Before we start off, I would like to say congratulations to all reviewers who have contributed to ‘buy’ (which meant review) many pieces in the Green Room. It is obvious that many have the qualifications to be a Green Knight. You can check more about it in Clean the Green . Right now, the Room has 27 works with one review and nine works with zero review. This statistic is taken on 27th June 2016. Now, let's see what pieces are being showcased for this edition. Hmm...

Angels Pt. 4: The Last Installment. by @CatRose17
Under ann action/adventure novel, this part revolves around the main character named Ara, with "Angels are selfless things" as its description. This fourth part of the novel has been in the Room since 1st of June, 2016. You can read the first chapter here .

Chapter 3 - Friend of Royalty | The Performer: A Danganronpa Fanfiction by @BornLoser
This novel is based on the anime Danganronpa (which I recommend you to watch) and is a teen fiction. This piece has been in the Room since 2nd of June, 2016. The first chapter can be read here .

Black Contamination_ chapter 2: A new start by @Maricore
This novel is the second chapter out of two chapters that have been posted. Put under adventure and spiritual genres, it has been in the Room since 4th of June, 2016. You can read the first chapter here .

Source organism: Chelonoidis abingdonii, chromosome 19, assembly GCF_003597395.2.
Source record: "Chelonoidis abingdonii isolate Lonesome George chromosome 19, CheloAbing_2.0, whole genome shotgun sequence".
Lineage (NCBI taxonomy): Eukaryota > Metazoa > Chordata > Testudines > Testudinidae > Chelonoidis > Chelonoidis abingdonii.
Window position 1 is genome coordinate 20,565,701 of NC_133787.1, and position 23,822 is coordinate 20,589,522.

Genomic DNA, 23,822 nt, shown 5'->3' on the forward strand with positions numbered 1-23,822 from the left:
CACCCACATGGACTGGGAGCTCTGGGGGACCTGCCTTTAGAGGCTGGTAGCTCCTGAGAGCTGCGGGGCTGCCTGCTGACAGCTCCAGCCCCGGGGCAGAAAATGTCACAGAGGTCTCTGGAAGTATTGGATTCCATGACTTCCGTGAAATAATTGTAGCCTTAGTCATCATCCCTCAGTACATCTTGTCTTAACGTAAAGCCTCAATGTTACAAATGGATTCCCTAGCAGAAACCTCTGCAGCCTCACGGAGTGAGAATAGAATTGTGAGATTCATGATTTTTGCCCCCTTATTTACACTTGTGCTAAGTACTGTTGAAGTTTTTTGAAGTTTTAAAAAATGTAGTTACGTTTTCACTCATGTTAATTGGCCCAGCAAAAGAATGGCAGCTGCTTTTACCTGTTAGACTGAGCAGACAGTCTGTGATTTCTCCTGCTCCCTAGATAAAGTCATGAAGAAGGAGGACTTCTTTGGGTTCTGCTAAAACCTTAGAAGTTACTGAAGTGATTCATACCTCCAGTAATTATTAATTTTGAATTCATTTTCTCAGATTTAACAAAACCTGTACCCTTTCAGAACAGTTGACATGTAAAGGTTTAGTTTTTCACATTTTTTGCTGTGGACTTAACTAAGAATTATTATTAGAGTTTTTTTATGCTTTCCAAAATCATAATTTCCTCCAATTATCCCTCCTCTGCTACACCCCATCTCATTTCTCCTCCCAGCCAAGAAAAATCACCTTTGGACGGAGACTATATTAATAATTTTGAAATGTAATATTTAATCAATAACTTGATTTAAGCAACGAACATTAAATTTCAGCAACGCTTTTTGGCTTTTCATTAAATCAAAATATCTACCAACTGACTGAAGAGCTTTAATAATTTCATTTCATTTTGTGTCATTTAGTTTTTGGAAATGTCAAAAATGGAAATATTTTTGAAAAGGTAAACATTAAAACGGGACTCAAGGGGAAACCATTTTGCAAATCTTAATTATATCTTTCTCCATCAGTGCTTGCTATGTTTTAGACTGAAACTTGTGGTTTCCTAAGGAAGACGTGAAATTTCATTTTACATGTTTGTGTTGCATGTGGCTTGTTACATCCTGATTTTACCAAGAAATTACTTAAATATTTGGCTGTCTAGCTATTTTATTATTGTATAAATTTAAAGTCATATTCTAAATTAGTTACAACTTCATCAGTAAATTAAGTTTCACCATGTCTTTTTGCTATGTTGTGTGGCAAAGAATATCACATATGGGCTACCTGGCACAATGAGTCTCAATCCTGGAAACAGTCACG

Hell is Other People (novel, part 2 chapter I) by @Lemons
'Philosophical novel. Nihilism and happiness. 19th century Russia' is the description for this interesting chapter. It is put under literature and historical fiction genres, and has been in the Room since 6th of June, 2016. You can read the first page of the novel here .

Cat Steps Chapter 2.6 by @Rosendorn
A fantasy novel with politic intrigues, Cat Steps follows Kerani, a woman with an ability to sense emotion. The description, "Chains break. You must find the missing link (part 1/2 for the scene)" is worth pondering. It has been in the Room since 20th of June, 2016. The first chapter can be read here .

And that is all! As you can see, the list is two pieces shorter than the previous one, and that is thanks to all of you who have reviewed and managed to reduce the number of available pieces in the Room. Hopefully this productivity is maintained! Keep up the good job! Until next time! :D





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Mon Jun 27, 2016 4:42 pm
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EXTERNALS
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written by Aley < PM: >

Welcome to a news column for Squills. This column will briefly cover stuff that happened in the news this week in a way that will help you get back to the basics of the story. It will also let you go more in depth, and more up-to-date with the story through links to multiple sources on most stories.